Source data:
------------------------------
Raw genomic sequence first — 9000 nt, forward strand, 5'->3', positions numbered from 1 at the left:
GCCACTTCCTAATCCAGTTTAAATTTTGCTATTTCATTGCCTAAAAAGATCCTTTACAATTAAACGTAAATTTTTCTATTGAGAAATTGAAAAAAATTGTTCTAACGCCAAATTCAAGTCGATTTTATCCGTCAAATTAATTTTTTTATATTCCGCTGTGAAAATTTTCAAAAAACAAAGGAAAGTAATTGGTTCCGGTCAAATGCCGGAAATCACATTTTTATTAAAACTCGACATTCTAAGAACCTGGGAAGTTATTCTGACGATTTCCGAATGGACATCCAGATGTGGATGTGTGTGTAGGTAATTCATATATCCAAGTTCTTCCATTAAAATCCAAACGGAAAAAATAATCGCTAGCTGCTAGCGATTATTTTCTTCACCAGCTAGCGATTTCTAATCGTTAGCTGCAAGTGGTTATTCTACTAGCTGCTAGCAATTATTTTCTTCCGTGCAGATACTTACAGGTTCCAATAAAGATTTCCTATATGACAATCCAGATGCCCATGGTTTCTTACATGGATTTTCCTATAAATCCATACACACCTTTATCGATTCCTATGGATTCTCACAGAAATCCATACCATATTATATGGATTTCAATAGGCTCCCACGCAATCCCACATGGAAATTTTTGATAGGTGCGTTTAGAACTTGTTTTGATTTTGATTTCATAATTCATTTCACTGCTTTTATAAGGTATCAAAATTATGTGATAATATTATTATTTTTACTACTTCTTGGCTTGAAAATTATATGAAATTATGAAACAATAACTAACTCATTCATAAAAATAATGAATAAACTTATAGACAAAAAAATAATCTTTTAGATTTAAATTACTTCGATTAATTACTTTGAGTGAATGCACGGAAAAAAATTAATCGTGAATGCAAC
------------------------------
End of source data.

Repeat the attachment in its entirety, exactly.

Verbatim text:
Raw genomic sequence first — 9000 nt, forward strand, 5'->3', positions numbered from 1 at the left:
GCCACTTCCTAATCCAGTTTAAATTTTGCTATTTCATTGCCTAAAAAGATCCTTTACAATTAAACGTAAATTTTTCTATTGAGAAATTGAAAAAAATTGTTCTAACGCCAAATTCAAGTCGATTTTATCCGTCAAATTAATTTTTTTATATTCCGCTGTGAAAATTTTCAAAAAACAAAGGAAAGTAATTGGTTCCGGTCAAATGCCGGAAATCACATTTTTATTAAAACTCGACATTCTAAGAACCTGGGAAGTTATTCTGACGATTTCCGAATGGACATCCAGATGTGGATGTGTGTGTAGGTAATTCATATATCCAAGTTCTTCCATTAAAATCCAAACGGAAAAAATAATCGCTAGCTGCTAGCGATTATTTTCTTCACCAGCTAGCGATTTCTAATCGTTAGCTGCAAGTGGTTATTCTACTAGCTGCTAGCAATTATTTTCTTCCGTGCAGATACTTACAGGTTCCAATAAAGATTTCCTATATGACAATCCAGATGCCCATGGTTTCTTACATGGATTTTCCTATAAATCCATACACACCTTTATCGATTCCTATGGATTCTCACAGAAATCCATACCATATTATATGGATTTCAATAGGCTCCCACGCAATCCCACATGGAAATTTTTGATAGGTGCGTTTAGAACTTGTTTTGATTTTGATTTCATAATTCATTTCACTGCTTTTATAAGGTATCAAAATTATGTGATAATATTATTATTTTTACTACTTCTTGGCTTGAAAATTATATGAAATTATGAAACAATAACTAACTCATTCATAAAAATAATGAATAAACTTATAGACAAAAAAATAATCTTTTAGATTTAAATTACTTCGATTAATTACTTTGAGTGAATGCACGGAAAAAAATTAATCGTGAATGCAAC